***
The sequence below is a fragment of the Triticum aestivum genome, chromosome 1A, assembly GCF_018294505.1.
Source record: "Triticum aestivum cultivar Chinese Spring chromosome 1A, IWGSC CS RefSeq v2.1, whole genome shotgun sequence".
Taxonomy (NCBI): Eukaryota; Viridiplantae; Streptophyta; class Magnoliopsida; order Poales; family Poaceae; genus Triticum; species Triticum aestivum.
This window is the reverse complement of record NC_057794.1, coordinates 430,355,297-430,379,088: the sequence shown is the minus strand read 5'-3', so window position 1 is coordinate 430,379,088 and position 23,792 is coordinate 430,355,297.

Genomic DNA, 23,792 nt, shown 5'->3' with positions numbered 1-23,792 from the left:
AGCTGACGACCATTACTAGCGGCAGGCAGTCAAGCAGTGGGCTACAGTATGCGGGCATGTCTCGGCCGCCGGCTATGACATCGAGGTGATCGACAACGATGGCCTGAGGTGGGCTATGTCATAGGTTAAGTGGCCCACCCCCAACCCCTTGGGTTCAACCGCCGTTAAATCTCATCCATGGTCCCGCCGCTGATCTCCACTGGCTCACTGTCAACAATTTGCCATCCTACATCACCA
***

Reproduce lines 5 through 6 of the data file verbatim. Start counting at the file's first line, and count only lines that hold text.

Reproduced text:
Genomic DNA, 23,792 nt, shown 5'->3' with positions numbered 1-23,792 from the left:
AGCTGACGACCATTACTAGCGGCAGGCAGTCAAGCAGTGGGCTACAGTATGCGGGCATGTCTCGGCCGCCGGCTATGACATCGAGGTGATCGACAACGATGGCCTGAGGTGGGCTATGTCATAGGTTAAGTGGCCCACCCCCAACCCCTTGGGTTCAACCGCCGTTAAATCTCATCCATGGTCCCGCCGCTGATCTCCACTGGCTCACTGTCAACAATTTGCCATCCTACATCACCA